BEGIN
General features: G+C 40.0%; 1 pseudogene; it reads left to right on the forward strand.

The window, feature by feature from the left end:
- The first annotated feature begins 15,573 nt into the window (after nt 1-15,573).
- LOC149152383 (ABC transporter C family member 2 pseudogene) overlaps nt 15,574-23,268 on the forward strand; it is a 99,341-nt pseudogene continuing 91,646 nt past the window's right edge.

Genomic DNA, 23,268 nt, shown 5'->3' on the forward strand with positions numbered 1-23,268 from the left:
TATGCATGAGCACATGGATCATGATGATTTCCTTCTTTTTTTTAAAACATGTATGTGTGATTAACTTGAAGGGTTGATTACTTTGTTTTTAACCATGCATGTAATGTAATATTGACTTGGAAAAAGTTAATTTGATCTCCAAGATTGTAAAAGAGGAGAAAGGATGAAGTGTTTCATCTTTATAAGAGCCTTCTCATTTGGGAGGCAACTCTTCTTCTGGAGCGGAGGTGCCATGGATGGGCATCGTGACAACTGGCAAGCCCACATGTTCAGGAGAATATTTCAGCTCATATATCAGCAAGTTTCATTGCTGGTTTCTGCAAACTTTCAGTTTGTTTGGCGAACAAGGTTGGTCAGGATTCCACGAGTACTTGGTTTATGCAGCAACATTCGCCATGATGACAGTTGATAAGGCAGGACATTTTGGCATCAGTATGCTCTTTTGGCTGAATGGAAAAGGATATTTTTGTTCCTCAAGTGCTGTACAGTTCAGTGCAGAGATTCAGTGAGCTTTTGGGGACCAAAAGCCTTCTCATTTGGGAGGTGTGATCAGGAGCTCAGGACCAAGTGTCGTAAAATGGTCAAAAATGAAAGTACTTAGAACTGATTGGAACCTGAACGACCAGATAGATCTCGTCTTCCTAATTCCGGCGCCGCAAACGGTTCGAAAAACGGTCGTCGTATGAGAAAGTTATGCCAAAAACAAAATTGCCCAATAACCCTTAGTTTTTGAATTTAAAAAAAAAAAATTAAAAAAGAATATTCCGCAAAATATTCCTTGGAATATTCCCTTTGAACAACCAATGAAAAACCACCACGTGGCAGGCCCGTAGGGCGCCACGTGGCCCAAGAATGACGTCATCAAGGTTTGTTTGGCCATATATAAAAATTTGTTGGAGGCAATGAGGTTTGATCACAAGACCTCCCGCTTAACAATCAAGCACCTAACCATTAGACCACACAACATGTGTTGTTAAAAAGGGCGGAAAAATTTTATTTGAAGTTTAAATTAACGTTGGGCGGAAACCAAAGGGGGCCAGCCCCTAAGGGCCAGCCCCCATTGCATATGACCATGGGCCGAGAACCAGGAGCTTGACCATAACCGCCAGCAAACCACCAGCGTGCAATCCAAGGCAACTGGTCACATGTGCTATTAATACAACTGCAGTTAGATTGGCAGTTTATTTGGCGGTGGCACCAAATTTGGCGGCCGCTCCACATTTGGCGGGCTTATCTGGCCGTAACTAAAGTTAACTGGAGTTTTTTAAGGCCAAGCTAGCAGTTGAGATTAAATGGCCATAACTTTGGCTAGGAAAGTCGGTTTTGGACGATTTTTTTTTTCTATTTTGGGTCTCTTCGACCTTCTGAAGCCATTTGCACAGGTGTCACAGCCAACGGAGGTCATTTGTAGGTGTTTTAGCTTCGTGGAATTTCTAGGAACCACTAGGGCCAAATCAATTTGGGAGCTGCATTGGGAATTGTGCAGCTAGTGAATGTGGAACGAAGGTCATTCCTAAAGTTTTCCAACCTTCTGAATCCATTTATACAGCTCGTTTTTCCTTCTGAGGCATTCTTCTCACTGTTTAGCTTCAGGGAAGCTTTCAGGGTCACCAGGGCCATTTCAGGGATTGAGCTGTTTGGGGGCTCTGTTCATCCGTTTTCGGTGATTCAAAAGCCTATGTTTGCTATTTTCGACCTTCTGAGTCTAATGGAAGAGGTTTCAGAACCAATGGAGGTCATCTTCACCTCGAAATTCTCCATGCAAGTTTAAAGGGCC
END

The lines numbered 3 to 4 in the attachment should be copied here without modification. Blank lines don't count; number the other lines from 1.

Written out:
- The first annotated feature begins 15,573 nt into the window (after nt 1-15,573).
- LOC149152383 (ABC transporter C family member 2 pseudogene) overlaps nt 15,574-23,268 on the forward strand; it is a 99,341-nt pseudogene continuing 91,646 nt past the window's right edge.